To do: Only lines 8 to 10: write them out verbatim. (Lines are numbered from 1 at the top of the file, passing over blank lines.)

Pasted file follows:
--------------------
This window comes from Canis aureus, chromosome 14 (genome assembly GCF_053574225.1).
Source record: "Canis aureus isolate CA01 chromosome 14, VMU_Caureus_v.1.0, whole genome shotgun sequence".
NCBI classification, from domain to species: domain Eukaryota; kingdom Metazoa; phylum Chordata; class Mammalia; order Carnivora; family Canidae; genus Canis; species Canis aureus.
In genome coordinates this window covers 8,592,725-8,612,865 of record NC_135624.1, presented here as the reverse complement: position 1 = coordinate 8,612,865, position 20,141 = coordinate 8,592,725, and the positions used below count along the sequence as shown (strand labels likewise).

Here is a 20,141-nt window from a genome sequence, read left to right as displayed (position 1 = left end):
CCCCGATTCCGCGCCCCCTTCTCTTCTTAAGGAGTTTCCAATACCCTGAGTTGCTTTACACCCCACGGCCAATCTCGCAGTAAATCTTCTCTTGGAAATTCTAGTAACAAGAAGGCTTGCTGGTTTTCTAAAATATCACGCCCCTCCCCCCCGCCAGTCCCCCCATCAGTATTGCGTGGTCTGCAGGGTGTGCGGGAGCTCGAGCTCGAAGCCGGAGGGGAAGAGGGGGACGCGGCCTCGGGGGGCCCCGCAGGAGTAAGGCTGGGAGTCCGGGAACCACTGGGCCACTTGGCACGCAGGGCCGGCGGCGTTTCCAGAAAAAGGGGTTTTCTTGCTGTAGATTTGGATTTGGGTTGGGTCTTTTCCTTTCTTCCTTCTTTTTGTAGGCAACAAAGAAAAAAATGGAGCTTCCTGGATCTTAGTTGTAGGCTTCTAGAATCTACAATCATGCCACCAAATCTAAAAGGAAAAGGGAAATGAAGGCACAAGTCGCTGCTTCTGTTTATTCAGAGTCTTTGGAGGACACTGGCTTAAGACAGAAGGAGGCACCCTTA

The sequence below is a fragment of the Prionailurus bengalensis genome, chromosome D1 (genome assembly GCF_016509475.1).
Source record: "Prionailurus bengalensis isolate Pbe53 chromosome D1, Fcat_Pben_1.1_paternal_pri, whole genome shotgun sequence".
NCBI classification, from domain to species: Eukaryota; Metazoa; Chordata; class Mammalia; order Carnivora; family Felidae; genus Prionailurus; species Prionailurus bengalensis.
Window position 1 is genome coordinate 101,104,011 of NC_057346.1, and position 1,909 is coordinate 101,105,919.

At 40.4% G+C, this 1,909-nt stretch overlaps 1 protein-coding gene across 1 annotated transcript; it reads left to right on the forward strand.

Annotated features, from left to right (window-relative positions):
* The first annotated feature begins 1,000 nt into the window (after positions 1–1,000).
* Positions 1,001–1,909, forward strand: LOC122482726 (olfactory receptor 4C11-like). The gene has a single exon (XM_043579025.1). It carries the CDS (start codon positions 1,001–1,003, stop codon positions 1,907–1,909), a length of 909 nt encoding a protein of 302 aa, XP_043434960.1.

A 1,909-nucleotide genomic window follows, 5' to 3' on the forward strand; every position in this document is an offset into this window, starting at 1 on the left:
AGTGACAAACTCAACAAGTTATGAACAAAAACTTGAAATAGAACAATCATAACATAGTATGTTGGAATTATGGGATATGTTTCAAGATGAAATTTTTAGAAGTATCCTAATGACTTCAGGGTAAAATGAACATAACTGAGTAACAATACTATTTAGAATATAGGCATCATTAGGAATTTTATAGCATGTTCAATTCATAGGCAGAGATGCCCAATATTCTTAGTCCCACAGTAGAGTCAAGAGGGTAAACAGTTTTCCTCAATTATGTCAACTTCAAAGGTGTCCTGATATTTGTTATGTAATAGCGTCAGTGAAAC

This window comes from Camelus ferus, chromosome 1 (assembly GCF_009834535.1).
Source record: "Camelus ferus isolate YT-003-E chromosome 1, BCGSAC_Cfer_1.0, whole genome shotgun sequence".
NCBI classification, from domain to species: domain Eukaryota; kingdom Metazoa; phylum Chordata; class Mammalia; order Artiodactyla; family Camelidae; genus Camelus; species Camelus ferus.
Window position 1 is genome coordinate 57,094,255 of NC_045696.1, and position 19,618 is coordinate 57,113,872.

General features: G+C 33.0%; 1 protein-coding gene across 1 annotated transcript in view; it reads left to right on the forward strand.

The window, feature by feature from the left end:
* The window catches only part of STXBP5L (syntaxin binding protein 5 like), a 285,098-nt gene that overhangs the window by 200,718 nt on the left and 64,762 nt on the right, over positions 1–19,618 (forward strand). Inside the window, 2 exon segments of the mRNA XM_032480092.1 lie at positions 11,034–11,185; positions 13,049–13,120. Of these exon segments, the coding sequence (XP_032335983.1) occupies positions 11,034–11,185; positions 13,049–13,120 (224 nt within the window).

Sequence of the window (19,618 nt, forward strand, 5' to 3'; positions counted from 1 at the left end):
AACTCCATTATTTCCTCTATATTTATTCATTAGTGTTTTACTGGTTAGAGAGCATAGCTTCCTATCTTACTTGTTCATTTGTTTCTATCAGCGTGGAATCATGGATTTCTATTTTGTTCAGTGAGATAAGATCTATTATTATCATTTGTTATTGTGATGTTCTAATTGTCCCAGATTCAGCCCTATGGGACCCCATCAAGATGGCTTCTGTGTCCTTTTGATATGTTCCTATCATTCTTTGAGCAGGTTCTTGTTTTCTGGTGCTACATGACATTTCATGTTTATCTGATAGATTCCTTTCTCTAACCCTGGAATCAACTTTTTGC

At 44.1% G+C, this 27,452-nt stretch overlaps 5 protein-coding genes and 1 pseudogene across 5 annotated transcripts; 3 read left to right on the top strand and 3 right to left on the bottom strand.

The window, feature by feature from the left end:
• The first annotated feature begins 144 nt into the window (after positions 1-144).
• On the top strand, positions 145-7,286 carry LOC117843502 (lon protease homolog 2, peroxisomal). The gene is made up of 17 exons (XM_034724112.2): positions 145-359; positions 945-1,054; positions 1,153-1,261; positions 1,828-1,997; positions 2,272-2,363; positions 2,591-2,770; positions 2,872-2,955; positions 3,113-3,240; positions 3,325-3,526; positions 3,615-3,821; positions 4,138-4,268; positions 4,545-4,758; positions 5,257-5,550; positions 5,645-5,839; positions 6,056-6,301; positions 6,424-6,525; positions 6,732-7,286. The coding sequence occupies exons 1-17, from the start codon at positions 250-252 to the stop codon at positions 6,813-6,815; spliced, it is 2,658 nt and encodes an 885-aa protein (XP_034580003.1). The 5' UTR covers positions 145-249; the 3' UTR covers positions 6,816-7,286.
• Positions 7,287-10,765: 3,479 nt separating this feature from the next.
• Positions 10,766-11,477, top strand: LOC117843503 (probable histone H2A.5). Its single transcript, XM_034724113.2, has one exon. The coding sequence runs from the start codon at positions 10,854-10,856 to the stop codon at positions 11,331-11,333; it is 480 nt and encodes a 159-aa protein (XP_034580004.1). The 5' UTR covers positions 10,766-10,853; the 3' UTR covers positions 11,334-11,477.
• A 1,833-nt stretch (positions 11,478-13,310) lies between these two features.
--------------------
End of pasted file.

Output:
Source record: "Prionailurus bengalensis isolate Pbe53 chromosome D1, Fcat_Pben_1.1_paternal_pri, whole genome shotgun sequence".
NCBI classification, from domain to species: Eukaryota; Metazoa; Chordata; class Mammalia; order Carnivora; family Felidae; genus Prionailurus; species Prionailurus bengalensis.
Window position 1 is genome coordinate 101,104,011 of NC_057346.1, and position 1,909 is coordinate 101,105,919.